VAGINAL DISCHARGE AND OTHER MYSTERIES

When I got my period for the first time, I was wearing my favorite 101 Dalmatians panties. Although I hit puberty in the era before Internet, I was well aware of the changes my body was going through and what that brownish stain meant. The mysterious gate to the world of femininity had opened in front of me and I was so ready to go in. I couldn’t wait to feel what I had seen in a lot of movies in my own body. I wanted to finally belong to the WOMEN*’s club. I was always a bit obsessed with Hollywood femininity, those female creatures with soft curves, wavy long hair, strawberry mouths and fertile wombs.

So yes, I kind of liked menstruating for the first time. Apart from the nasty cramps, the awkward walking and the dirty panties, I felt special and wiser. I was (almost) one of them. WOMEN*.

Nevertheless, puberty gave me another not so famous present that I hadn’t expected: Vaginal discharges.

I had no idea that my vagina was going to discharge every day for the rest of my fertile life. I hadn’t seen that in any of my favorite teenage movies, or read about it in my biology books. There was nothing solemn or dignifying about it. It was gross and unexpected. It was whitish and sometimes transparent, with a whole range of different consistences.

I thought I was ill, I was convinced I had a disgusting (maybe terminal) disease. Of course I never talked about my anguish to anyone and, since I wasn’t in pain and didn’t die, I got used to the white stains on my panties. I carried the “secret” with me like an old but embarrassing anecdote you’d rather forget. I also always tried to hide my dirty panties from my first lovers, they felt too unsexy and unclean.

With time, experience and great partners I finally learned to appreciate the most obvious proof of my functioning sexual organs. I now feel comfortable with my periods and everything in-between, and I don’t think I should have a Barbie’s pubis to be sexy. Actually now I think that  that exactly is what is gross.

Having some amount of vaginal discharge is normal, especially if you are of childbearing age. Glands in the cervix produce a clear mucus. These secretions may turn white or yellow when exposed to the air, and the amount of mucus produced by the cervical glands varies throughout the menstrual cycle. It’s so normal. It’s so natural.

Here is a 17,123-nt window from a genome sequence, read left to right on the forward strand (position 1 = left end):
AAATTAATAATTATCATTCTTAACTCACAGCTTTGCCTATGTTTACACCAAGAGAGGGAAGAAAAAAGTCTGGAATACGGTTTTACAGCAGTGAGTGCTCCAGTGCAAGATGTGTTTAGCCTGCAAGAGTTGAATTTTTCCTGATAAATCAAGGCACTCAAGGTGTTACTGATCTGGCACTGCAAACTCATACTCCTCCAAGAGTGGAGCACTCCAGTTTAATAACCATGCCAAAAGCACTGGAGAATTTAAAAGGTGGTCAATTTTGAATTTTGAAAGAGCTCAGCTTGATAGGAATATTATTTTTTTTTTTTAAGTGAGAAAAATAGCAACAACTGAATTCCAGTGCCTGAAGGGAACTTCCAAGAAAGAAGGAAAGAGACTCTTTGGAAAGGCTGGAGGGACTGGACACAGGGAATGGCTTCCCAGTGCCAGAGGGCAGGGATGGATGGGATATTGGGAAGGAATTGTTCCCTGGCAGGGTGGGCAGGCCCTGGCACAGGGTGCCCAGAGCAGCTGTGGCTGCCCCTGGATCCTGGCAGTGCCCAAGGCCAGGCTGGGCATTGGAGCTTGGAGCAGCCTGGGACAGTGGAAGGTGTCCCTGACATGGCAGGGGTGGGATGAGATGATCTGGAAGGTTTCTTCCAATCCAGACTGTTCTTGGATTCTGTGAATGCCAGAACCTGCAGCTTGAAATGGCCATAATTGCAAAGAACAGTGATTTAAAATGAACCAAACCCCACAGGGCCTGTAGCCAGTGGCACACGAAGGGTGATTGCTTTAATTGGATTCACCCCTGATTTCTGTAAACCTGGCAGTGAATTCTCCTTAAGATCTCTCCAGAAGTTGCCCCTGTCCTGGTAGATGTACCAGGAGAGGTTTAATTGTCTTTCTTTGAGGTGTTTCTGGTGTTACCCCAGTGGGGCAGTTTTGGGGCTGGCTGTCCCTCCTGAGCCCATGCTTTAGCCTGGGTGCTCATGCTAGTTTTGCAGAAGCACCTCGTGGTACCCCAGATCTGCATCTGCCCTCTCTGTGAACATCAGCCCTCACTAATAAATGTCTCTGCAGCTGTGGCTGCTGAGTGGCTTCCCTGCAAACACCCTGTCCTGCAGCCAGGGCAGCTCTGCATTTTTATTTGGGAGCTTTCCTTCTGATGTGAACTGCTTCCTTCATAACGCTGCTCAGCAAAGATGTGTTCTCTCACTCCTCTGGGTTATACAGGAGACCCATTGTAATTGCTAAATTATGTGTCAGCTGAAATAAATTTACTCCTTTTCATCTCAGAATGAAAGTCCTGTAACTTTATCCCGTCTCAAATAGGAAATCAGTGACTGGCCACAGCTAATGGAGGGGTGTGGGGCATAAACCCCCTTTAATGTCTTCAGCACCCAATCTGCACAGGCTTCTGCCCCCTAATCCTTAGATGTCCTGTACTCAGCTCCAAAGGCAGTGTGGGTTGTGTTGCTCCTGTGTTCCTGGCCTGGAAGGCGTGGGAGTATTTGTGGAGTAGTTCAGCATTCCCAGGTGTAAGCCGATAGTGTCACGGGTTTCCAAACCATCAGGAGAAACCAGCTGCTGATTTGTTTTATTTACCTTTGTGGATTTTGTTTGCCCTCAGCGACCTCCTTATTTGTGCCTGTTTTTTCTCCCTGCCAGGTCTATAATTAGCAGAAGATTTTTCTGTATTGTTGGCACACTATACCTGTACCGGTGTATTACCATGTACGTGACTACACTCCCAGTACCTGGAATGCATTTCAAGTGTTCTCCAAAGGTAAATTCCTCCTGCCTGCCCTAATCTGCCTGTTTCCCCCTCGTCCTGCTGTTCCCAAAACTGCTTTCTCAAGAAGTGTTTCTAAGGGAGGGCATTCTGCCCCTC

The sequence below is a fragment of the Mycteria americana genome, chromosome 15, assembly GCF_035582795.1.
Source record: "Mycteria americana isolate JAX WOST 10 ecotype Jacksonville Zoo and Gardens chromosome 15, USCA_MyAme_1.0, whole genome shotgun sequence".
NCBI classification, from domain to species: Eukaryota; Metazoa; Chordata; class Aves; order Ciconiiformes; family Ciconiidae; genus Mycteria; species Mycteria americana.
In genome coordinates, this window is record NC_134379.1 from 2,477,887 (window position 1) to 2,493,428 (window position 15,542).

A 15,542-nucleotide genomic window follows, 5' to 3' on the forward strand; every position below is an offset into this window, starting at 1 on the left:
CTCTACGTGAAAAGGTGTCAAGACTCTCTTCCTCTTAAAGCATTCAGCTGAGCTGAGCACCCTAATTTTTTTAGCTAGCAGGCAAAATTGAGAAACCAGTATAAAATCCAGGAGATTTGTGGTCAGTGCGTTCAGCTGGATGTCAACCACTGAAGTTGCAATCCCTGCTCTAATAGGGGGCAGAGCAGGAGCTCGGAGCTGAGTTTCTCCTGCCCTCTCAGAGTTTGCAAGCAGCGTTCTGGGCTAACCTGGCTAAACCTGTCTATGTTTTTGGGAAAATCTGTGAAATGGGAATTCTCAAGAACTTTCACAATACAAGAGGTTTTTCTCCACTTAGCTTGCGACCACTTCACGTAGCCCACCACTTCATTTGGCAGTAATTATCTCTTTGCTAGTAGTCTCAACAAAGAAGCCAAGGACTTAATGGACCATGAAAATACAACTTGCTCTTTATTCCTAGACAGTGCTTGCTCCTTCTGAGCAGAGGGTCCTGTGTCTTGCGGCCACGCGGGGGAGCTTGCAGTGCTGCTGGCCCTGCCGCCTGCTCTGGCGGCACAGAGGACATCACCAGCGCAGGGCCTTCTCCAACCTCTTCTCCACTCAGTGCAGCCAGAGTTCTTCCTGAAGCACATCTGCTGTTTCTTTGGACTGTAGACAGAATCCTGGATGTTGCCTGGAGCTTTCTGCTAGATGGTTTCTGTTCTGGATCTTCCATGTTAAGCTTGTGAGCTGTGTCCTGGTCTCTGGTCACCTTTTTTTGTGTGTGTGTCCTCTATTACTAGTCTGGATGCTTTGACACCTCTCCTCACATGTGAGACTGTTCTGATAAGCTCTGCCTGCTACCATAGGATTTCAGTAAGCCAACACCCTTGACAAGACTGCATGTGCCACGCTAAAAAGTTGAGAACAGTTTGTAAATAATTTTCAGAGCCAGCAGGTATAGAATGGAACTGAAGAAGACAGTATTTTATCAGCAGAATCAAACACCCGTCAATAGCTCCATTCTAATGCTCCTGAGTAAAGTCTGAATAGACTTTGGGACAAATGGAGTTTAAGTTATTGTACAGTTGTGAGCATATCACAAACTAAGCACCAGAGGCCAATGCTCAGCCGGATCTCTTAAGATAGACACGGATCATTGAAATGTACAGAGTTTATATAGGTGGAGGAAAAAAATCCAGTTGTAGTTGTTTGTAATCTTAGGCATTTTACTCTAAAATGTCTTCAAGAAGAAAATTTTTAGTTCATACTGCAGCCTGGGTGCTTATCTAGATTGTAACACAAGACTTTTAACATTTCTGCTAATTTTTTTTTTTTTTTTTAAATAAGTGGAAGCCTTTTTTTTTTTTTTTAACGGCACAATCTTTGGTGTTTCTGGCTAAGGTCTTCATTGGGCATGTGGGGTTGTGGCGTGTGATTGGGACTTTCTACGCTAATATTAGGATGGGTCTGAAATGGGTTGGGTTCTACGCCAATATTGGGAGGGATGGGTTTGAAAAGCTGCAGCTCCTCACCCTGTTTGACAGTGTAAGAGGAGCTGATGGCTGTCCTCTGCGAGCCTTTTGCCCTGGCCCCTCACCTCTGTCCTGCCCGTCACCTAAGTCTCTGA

But some women still think there is some grossness in the way their bodies work. Some of them are still struggling with their “dirty secret”, even after being married for years and having children. Thanks to the Beautiful Cervix Project, a lot of people are now aware that their vaginas are not the only ones producing non-menstrual secretions. This amazing online platform aims “to contradict shame and misinformation around women’s reproductive health and choices” and “to affect positive change from the personal to global levels” with forums, photos and useful information from a very empowering perspective.

I am not trying to convince you of the exquisiteness of discharge, and I guess it takes sensitivity and imagination to find poetry in cervical mucus, but I invite you to stop trying to ignore it and to start observing it. Learn from it. For example, you can sometimes tell if you are ovulating by the look of your discharge. Knowledge is power and it is on your panties.

By Lo Pecado
 

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